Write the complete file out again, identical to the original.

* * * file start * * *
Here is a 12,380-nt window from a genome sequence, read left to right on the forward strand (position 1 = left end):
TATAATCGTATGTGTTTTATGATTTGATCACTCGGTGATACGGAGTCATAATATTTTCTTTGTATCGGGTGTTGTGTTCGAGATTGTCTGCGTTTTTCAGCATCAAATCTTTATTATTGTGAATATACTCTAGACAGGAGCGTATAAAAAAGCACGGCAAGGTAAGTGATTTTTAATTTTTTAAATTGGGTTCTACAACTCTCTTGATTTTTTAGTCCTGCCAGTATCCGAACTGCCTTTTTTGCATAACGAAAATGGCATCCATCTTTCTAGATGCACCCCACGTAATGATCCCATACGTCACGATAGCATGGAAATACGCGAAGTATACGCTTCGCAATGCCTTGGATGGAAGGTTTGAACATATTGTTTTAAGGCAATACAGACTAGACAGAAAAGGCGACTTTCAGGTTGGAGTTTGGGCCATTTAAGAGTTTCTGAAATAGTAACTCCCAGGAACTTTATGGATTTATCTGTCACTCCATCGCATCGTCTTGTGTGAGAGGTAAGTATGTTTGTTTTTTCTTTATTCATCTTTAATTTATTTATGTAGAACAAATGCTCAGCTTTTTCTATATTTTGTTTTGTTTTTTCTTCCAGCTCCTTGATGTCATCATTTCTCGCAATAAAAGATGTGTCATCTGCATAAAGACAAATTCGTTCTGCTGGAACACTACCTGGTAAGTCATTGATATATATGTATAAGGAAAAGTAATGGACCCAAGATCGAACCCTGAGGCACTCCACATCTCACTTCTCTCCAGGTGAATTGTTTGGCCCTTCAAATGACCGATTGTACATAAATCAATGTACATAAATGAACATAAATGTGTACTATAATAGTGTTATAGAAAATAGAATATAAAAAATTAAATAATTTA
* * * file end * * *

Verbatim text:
Here is a 12,380-nt window from a genome sequence, read left to right on the forward strand (position 1 = left end):
TATAATCGTATGTGTTTTATGATTTGATCACTCGGTGATACGGAGTCATAATATTTTCTTTGTATCGGGTGTTGTGTTCGAGATTGTCTGCGTTTTTCAGCATCAAATCTTTATTATTGTGAATATACTCTAGACAGGAGCGTATAAAAAAGCACGGCAAGGTAAGTGATTTTTAATTTTTTAAATTGGGTTCTACAACTCTCTTGATTTTTTAGTCCTGCCAGTATCCGAACTGCCTTTTTTGCATAACGAAAATGGCATCCATCTTTCTAGATGCACCCCACGTAATGATCCCATACGTCACGATAGCATGGAAATACGCGAAGTATACGCTTCGCAATGCCTTGGATGGAAGGTTTGAACATATTGTTTTAAGGCAATACAGACTAGACAGAAAAGGCGACTTTCAGGTTGGAGTTTGGGCCATTTAAGAGTTTCTGAAATAGTAACTCCCAGGAACTTTATGGATTTATCTGTCACTCCATCGCATCGTCTTGTGTGAGAGGTAAGTATGTTTGTTTTTTCTTTATTCATCTTTAATTTATTTATGTAGAACAAATGCTCAGCTTTTTCTATATTTTGTTTTGTTTTTTCTTCCAGCTCCTTGATGTCATCATTTCTCGCAATAAAAGATGTGTCATCTGCATAAAGACAAATTCGTTCTGCTGGAACACTACCTGGTAAGTCATTGATATATATGTATAAGGAAAAGTAATGGACCCAAGATCGAACCCTGAGGCACTCCACATCTCACTTCTCTCCAGGTGAATTGTTTGGCCCTTCAAATGACCGATTGTACATAAATCAATGTACATAAATGAACATAAATGTGTACTATAATAGTGTTATAGAAAATAGAATATAAAAAATTAAATAATTTA